Manny Pacquiao, the senator
Manny Pacquiao is one the five new faces in the Philippine Senate. He joins the ranks of Joel Villanueva, Risa Hontiveros, Win Gatchalian, and Leila de Lima, each of whom banks not just on platforms but significant experience in government, too.
Villanueva, who intends to focus on jobs and education, was TESDA Secretary General. Hontiveros, before joining PhilHealth, was an Akbayan representative. Gatchalian was, for 15 years, mayor and congressman of Valenzuela. Leila de Lima moves to the Senate from her immediate post as Secretary of Justice. Experience informs their advocacies, many of which are predictable and also necessary: jobs, education, public health, human rights, and justice.
Manny Pacquiao's record pales in comparison.
Hands down, he enjoys a sterling reputation as a boxing champion and it might take some time for any Filipino to match his achievements. But like his singing and acting, his performance as Sarangani representative has been rather off-key.
He became notorious for his perennial absence, for example. Attendance, if only to meet the quorum, matters in the House of Representatives. If Congress were like any typical class, he would have been a dropout long ago. In 2012, in a rare moment when he took the podium, he rejected the RH Bill using religious reasoning that conveniently evaded the nuances of the proposed law. His religious convictions, while commendable at times especially in relation to his conversion, have also become a convenient excuse for his irresponsible and ill-informed views about the LGBT.
Overall, without any solid legislative accomplishment, his performance in Congress has been characterized as "underachieving." Whoever said that was simply being polite.
In other words, while he may have received enough support to place him in the Magic 12 in this year's elections, others cannot take him seriously as a legislator. It is for this reason that while many people voted for Senator Pacquiao, he is the target of ridicule on social media. A meme, for example, shows him promising to create jobs: "left job, right job, job straight, job job." To be ridiculed in this manner must be below the belt.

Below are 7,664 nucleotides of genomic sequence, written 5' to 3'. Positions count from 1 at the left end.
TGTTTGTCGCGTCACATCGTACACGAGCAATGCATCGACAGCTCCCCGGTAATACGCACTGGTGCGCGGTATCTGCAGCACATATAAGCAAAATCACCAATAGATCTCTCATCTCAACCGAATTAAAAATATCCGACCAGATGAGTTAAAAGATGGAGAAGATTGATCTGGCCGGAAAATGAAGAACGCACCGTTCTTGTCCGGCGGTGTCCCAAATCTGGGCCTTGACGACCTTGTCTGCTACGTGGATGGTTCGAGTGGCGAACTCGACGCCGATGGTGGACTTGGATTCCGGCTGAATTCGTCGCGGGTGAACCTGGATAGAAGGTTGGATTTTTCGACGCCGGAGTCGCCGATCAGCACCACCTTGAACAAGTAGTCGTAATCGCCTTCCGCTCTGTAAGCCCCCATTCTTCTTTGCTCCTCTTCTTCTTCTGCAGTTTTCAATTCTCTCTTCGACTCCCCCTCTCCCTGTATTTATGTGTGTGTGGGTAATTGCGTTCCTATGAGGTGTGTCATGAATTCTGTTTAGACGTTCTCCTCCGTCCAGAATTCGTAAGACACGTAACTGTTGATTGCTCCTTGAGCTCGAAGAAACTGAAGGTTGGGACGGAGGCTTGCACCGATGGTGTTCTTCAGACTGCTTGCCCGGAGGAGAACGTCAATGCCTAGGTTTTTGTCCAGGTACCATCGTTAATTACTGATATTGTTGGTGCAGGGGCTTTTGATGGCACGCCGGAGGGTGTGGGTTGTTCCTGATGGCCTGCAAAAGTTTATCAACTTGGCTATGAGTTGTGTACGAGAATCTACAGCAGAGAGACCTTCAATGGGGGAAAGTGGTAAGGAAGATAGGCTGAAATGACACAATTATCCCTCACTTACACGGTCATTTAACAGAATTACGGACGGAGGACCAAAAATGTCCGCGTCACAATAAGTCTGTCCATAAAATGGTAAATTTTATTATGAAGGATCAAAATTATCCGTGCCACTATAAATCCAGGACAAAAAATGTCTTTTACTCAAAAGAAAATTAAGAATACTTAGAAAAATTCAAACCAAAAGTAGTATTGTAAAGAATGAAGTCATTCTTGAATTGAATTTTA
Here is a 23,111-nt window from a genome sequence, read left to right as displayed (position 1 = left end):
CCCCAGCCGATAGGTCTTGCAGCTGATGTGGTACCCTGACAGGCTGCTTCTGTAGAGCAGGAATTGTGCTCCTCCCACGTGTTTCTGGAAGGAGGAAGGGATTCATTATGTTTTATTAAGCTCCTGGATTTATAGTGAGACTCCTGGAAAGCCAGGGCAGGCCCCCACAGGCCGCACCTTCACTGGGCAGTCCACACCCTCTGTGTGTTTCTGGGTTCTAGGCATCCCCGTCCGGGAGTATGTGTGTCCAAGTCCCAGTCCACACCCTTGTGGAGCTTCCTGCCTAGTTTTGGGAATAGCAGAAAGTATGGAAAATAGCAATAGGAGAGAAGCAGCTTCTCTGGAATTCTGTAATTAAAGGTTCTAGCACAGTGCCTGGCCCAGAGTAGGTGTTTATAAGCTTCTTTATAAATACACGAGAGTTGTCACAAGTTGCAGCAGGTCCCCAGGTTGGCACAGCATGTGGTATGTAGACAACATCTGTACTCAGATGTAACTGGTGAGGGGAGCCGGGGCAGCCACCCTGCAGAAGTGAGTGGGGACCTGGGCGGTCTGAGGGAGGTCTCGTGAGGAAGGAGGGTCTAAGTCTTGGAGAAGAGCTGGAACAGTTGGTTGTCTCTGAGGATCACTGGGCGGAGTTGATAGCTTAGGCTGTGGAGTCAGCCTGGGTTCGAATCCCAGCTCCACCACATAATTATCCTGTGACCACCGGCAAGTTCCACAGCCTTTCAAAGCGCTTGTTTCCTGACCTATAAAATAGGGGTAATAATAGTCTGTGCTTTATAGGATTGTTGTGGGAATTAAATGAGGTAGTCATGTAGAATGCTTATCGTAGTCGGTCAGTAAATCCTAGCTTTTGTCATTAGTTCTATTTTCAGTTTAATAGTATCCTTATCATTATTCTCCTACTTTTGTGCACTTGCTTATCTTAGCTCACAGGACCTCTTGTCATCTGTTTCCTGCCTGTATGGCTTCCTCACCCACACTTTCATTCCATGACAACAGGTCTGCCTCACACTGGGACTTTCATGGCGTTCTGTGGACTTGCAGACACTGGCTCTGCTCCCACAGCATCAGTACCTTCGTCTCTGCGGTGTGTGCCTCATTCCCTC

Manny Pacquiao's win does not come as a surprise. Among all other candidates, he enjoyed the highest awareness rating at the start of the year. Voters from Visayas and Mindanao, rural areas, and class E constitute his support base. Pacquiao, an Evangelical Christian, also received precious support from the Iglesia ni Cristo.
Given such a demographic profile, his supporters might also bear the brunt of elitist judgment. He and his supporters have been accused of "stupidity."
But reinforcing this view is a mistake. It turns a blind eye to the reality of social divisions in the country.
One does not need to be a lawyer or an honor graduate to become a good senator. Eloquence, the mark of elitism in our country, must not even be a criterion. As a venue where the law of the land is deliberated, the Senate needs to welcome a broad segment of legislators. Only then can national welfare be genuinely discerned.
It is for this reason that while Manny Pacquiao's credibility is in question among technocrats, legal experts, and perhaps the middle class, too, he in fact brings with him a unique experience that inspires the rest of the population. Like the new president, he is from Mindanao and poverty was never too high an obstacle for him. That he overthrew no less than a dynasty when he first ran as Sarangani representative in 2010 is also very telling.
Manny Pacquiao is one of the five first-time senators of the land. But here is the sad reality: Unlike the four other novices, he carries with him neither a solid legislative agenda nor a set of stellar congressional accomplishments. Not many people are very hopeful.
He now needs to confront a basic question: What exactly does he want to accomplish? Slogans – inspirational, religious, and what not – do not count.
The Philippine Senate is inherently a space for contradictions and contestations. Such is the nature of democracy. But although too late at times, it is worth being reminded that it cannot be a place for folly. The Senate is funded by taxpayers' money and it produces laws that affect all of us.
For it to be a laughingstock of the nation is too costly a joke. Senator Pacquiao must realize this. He must man up. – Rappler.com
Jayeel Serrano Cornelio, PhD is a sociologist and the director of the Development Studies Program at the Ateneo de Manila University. He is one of the investigators on Vote of the Poor 2016, an ongoing study funded by the Institute of Philippine Culture. Follow him on Twitter @jayeel_cornelio (https://twitter.com/jayeel_cornelio).